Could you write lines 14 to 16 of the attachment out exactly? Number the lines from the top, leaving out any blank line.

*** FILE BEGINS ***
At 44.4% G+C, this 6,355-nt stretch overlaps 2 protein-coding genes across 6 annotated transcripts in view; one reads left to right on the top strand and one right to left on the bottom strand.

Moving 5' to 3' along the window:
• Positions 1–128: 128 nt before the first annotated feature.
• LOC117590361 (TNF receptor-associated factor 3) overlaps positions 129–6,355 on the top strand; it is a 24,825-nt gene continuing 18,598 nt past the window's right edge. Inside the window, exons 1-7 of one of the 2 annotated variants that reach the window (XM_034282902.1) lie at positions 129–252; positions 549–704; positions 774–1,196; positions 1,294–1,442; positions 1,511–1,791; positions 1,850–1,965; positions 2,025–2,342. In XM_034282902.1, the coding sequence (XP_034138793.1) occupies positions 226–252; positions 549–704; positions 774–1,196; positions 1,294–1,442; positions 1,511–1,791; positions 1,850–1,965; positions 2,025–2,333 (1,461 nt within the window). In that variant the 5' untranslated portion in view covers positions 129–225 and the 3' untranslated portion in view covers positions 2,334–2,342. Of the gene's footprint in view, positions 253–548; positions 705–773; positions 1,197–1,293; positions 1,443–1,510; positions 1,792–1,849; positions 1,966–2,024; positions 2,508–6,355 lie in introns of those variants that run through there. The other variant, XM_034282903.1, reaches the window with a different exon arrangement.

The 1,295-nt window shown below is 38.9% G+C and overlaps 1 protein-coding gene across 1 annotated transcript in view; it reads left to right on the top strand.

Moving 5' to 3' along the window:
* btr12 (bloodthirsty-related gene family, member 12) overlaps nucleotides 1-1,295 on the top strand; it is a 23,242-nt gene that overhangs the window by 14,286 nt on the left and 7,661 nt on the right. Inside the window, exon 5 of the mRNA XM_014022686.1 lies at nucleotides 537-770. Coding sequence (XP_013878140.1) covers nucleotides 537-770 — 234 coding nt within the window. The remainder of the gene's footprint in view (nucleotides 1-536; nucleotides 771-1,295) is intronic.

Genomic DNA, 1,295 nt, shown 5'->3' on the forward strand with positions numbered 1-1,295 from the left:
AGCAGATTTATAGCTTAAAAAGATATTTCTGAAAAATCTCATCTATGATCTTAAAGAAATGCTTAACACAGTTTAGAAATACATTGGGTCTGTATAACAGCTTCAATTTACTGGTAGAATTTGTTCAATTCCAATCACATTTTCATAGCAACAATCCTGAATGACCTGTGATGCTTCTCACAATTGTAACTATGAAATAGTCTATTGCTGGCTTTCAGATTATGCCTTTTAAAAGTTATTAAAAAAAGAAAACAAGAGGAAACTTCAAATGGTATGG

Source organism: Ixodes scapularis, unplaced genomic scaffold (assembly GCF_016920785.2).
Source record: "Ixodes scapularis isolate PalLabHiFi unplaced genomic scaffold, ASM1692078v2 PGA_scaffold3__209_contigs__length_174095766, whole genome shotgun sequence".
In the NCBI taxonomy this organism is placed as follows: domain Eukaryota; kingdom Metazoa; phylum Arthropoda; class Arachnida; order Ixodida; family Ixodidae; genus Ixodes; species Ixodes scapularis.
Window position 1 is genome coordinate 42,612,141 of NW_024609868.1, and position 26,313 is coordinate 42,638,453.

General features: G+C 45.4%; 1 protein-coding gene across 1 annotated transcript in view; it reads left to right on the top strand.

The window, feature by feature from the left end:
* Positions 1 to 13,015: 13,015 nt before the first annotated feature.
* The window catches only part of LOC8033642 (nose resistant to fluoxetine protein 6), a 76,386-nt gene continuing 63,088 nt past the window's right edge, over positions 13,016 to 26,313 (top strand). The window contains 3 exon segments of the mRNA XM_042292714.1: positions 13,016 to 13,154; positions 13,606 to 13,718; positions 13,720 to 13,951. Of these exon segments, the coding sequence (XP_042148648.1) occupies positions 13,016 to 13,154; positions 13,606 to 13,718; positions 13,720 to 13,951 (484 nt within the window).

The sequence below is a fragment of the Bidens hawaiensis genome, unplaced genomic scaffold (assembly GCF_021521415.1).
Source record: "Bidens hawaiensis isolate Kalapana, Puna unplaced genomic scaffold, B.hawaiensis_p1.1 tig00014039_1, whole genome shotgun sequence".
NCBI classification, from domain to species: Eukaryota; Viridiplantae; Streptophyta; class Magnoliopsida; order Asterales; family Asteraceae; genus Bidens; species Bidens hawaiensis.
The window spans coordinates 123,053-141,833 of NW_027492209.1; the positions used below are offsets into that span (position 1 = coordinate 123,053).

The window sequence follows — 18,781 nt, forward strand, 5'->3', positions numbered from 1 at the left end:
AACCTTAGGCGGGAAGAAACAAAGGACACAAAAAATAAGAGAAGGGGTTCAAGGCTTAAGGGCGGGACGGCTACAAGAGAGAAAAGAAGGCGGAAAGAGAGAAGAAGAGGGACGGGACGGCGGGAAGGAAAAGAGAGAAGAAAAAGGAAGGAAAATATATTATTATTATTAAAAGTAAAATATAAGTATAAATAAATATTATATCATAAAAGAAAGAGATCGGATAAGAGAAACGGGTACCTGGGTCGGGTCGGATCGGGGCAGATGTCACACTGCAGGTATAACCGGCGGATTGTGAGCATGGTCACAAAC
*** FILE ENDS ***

General features: G+C 45.4%; 1 protein-coding gene across 1 annotated transcript in view; it reads left to right on the top strand.

The window, feature by feature from the left end:
* Positions 1 to 13,015: 13,015 nt before the first annotated feature.